Military advances in Southern Iraq by Sunni Islamist anarchists, who took over two Iraqi cities earlier this week could disrupt oil supplies if Baghdad doesn’t re-establish its authority in next to no time.
The increasing turmoil in Iraqi soil has induced growing concerns - high oil prices – compelling central banks to raise interest rates in its efforts to reduce inflation, making the already bumpy path to economic recovery in the US and UK much more worse.
Chris Beauchamp, market analyst at IG, said: "The longer-term worry is the impact of higher oil prices on inflation readings for major economies.
"With inflation edging up in the US, there will be concerns that CPI [consumer prices index] growth might get out of hand and force the Federal Reserve to take action. This is the worst-case scenario, but markets are more than capable of focusing on that to the exclusion of all others."
"If this conflict knocked out Iraq as an exporter, that would have significant impact on prices," said Christopher Bellew, a trader at Jefferies Bache.
The escalating violence has also upset global stock markets. Shares in the US fell on Thursday and major stock indexes in Asia were also down in early trade on Friday.
U.S. Oil skyrockets to $113 a barrel, a three year high
Sunni rebels known as ISIL (Islamic State of Iraq and the Levant) an al qaeda offshoot seized Baiji Oil Refinery, followed by further military advances in their aim of creating a Sunni Caliphate with a leg on each side of the border between Iraq and Syria. Baiji Oil Refinery is one of the biggest refineries in the country which is where the entire problem burgeons. The ISIL is slowly expanding towards the south Shia which supports a majority of oil production and export facilities.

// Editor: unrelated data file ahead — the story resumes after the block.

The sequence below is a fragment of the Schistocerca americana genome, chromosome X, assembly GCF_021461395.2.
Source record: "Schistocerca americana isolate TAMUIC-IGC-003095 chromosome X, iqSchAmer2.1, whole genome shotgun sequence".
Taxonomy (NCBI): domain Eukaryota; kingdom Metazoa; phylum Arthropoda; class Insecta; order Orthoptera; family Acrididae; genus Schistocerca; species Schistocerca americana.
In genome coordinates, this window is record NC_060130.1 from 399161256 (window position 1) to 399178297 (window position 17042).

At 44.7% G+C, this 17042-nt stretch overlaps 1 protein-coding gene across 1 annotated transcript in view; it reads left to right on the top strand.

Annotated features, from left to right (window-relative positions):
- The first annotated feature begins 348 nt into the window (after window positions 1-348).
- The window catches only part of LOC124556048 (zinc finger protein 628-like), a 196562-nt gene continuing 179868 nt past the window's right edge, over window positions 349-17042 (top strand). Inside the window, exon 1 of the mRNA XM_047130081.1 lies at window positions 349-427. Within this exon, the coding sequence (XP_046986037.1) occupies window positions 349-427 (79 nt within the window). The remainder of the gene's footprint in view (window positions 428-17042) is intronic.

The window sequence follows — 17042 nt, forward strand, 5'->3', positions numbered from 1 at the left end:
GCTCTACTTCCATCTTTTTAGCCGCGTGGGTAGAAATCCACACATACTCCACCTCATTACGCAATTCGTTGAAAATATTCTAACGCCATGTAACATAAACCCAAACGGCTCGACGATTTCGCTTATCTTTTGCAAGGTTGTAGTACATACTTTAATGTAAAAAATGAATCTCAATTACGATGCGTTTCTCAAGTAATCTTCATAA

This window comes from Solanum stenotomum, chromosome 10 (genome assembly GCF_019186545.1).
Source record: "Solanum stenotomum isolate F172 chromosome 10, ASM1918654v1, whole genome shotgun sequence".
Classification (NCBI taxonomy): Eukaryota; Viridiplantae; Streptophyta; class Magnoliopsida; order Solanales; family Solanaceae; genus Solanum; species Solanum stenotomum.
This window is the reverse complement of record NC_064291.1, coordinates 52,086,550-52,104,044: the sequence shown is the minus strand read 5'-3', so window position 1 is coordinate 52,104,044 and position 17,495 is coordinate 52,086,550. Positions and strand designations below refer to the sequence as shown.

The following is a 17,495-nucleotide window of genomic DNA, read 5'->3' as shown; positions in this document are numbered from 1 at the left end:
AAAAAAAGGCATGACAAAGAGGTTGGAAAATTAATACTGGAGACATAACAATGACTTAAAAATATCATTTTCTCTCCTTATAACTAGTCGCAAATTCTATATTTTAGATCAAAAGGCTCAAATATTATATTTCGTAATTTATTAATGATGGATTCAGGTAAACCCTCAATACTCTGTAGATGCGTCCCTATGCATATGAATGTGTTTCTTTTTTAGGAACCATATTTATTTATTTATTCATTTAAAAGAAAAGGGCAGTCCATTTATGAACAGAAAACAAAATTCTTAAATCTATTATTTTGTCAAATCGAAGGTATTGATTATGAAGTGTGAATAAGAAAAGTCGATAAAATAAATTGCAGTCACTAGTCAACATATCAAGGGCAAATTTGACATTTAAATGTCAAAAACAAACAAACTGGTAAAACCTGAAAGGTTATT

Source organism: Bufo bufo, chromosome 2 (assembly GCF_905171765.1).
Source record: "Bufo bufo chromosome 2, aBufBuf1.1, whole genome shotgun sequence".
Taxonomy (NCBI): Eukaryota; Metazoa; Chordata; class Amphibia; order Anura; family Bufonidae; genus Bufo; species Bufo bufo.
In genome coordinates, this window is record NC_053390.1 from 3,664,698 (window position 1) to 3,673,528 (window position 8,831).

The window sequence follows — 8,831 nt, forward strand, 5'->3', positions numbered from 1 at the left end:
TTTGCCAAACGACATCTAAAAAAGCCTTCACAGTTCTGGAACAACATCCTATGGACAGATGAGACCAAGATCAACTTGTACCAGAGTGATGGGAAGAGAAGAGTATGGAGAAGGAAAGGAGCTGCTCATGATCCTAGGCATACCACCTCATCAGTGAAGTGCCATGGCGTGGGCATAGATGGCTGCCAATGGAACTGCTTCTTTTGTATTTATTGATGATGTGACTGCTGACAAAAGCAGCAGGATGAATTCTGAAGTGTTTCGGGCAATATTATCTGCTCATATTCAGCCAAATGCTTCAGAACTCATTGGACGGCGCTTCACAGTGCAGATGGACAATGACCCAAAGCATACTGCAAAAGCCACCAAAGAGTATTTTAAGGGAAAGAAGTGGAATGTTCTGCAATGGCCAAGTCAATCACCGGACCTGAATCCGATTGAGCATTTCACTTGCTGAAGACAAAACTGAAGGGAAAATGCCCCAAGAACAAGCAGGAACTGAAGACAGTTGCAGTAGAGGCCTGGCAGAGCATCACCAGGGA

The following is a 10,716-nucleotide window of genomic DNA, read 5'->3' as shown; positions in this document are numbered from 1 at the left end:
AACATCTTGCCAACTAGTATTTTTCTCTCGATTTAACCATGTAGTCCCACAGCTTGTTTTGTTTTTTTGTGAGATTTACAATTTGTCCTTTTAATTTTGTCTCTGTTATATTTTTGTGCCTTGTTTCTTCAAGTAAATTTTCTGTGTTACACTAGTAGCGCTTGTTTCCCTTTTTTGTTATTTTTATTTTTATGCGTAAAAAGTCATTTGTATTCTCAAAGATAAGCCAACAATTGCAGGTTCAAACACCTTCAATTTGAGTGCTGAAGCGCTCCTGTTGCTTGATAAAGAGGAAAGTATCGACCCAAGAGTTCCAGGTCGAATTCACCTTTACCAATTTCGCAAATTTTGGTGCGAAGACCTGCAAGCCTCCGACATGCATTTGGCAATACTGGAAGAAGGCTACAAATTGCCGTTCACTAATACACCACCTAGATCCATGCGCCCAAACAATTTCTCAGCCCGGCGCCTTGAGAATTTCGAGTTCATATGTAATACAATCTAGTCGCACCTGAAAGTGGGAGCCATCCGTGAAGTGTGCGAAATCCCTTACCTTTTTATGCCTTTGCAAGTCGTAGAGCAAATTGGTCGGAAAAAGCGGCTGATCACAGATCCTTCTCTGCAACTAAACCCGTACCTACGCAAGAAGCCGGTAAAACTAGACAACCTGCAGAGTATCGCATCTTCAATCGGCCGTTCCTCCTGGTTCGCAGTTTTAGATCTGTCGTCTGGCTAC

Iraq’s oil minister, Abdul Kareem Luaibi, said the facilities which produce about 2.6 million barrels a day were “very, very safe” and still under government control.
Oil prices have reached a nine-month high amid growing concerns that extremist’s advances in Iraq may disrupt global oil supplies. International benchmark, Brent futures rose 3% to $113.27 per barrel, the highest reading for Brent crude since December. While U.S. crude gained more than 2% to $106.71, the highest reading since September.
Gains in the U.S. crude were restricted by high domestic production and lower reliance on imports from Iraq.
According to US government data, in 2013, the U.S. imported 341,000 bpd (barrel per day) from Iraq, which corresponds to less than 4 percent of the country’s total crude oil imports.
“In a post-shale US crude oil universe, it becomes a little more difficult for the oil market to really price in what’s happening in Iraq,” said Richard Hastings, macro strategist at Global Hunter Securities in Charlotte, North Carolina.
In spite of the growing violence, the OPEC said oil markets would be balanced in the second half of the year with extra production sufficient to meet growing demands.
Meanwhile, investors are eyeing on the release of key economic of the U.S. from the University of Michigan on retail sales and industrial production.